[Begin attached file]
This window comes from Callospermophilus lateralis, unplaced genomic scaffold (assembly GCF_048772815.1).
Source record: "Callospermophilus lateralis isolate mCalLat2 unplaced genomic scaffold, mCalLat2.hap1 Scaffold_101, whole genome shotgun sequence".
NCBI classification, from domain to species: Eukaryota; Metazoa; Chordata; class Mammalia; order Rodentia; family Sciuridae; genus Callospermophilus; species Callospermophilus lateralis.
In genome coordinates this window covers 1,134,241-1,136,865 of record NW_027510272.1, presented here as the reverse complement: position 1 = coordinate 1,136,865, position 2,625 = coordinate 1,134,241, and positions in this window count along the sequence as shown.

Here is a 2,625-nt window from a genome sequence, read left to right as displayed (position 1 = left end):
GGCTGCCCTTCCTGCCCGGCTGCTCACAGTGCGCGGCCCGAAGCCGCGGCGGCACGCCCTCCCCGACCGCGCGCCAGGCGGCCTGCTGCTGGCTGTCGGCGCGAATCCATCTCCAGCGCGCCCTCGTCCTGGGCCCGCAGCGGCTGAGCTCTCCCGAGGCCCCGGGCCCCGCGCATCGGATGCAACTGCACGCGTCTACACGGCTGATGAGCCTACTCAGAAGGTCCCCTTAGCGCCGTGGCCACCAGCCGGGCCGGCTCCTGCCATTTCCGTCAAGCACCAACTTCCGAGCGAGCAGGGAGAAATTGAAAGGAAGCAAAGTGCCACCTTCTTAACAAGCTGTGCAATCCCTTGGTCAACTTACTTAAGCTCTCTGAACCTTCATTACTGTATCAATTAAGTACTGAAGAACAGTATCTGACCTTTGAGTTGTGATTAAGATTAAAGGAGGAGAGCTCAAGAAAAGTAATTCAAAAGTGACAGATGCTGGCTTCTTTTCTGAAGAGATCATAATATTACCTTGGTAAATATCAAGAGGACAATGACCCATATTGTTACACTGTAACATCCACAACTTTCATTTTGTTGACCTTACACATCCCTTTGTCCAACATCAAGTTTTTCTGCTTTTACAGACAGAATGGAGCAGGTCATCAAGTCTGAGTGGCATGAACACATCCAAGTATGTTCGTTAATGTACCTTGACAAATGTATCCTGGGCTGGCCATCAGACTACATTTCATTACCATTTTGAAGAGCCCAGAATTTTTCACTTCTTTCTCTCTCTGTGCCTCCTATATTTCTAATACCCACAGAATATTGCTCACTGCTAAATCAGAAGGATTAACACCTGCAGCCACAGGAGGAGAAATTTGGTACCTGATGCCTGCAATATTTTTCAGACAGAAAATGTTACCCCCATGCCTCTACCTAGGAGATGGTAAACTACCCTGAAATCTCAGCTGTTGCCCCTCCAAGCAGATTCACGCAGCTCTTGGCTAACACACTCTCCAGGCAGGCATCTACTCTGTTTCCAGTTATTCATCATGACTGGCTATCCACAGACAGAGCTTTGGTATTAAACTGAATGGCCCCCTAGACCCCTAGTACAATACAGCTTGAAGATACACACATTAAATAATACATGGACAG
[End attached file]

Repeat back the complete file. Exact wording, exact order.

This window comes from Callospermophilus lateralis, unplaced genomic scaffold (assembly GCF_048772815.1).
Source record: "Callospermophilus lateralis isolate mCalLat2 unplaced genomic scaffold, mCalLat2.hap1 Scaffold_101, whole genome shotgun sequence".
NCBI classification, from domain to species: Eukaryota; Metazoa; Chordata; class Mammalia; order Rodentia; family Sciuridae; genus Callospermophilus; species Callospermophilus lateralis.
In genome coordinates this window covers 1,134,241-1,136,865 of record NW_027510272.1, presented here as the reverse complement: position 1 = coordinate 1,136,865, position 2,625 = coordinate 1,134,241, and positions in this window count along the sequence as shown.

Here is a 2,625-nt window from a genome sequence, read left to right as displayed (position 1 = left end):
GGCTGCCCTTCCTGCCCGGCTGCTCACAGTGCGCGGCCCGAAGCCGCGGCGGCACGCCCTCCCCGACCGCGCGCCAGGCGGCCTGCTGCTGGCTGTCGGCGCGAATCCATCTCCAGCGCGCCCTCGTCCTGGGCCCGCAGCGGCTGAGCTCTCCCGAGGCCCCGGGCCCCGCGCATCGGATGCAACTGCACGCGTCTACACGGCTGATGAGCCTACTCAGAAGGTCCCCTTAGCGCCGTGGCCACCAGCCGGGCCGGCTCCTGCCATTTCCGTCAAGCACCAACTTCCGAGCGAGCAGGGAGAAATTGAAAGGAAGCAAAGTGCCACCTTCTTAACAAGCTGTGCAATCCCTTGGTCAACTTACTTAAGCTCTCTGAACCTTCATTACTGTATCAATTAAGTACTGAAGAACAGTATCTGACCTTTGAGTTGTGATTAAGATTAAAGGAGGAGAGCTCAAGAAAAGTAATTCAAAAGTGACAGATGCTGGCTTCTTTTCTGAAGAGATCATAATATTACCTTGGTAAATATCAAGAGGACAATGACCCATATTGTTACACTGTAACATCCACAACTTTCATTTTGTTGACCTTACACATCCCTTTGTCCAACATCAAGTTTTTCTGCTTTTACAGACAGAATGGAGCAGGTCATCAAGTCTGAGTGGCATGAACACATCCAAGTATGTTCGTTAATGTACCTTGACAAATGTATCCTGGGCTGGCCATCAGACTACATTTCATTACCATTTTGAAGAGCCCAGAATTTTTCACTTCTTTCTCTCTCTGTGCCTCCTATATTTCTAATACCCACAGAATATTGCTCACTGCTAAATCAGAAGGATTAACACCTGCAGCCACAGGAGGAGAAATTTGGTACCTGATGCCTGCAATATTTTTCAGACAGAAAATGTTACCCCCATGCCTCTACCTAGGAGATGGTAAACTACCCTGAAATCTCAGCTGTTGCCCCTCCAAGCAGATTCACGCAGCTCTTGGCTAACACACTCTCCAGGCAGGCATCTACTCTGTTTCCAGTTATTCATCATGACTGGCTATCCACAGACAGAGCTTTGGTATTAAACTGAATGGCCCCCTAGACCCCTAGTACAATACAGCTTGAAGATACACACATTAAATAATACATGGACAG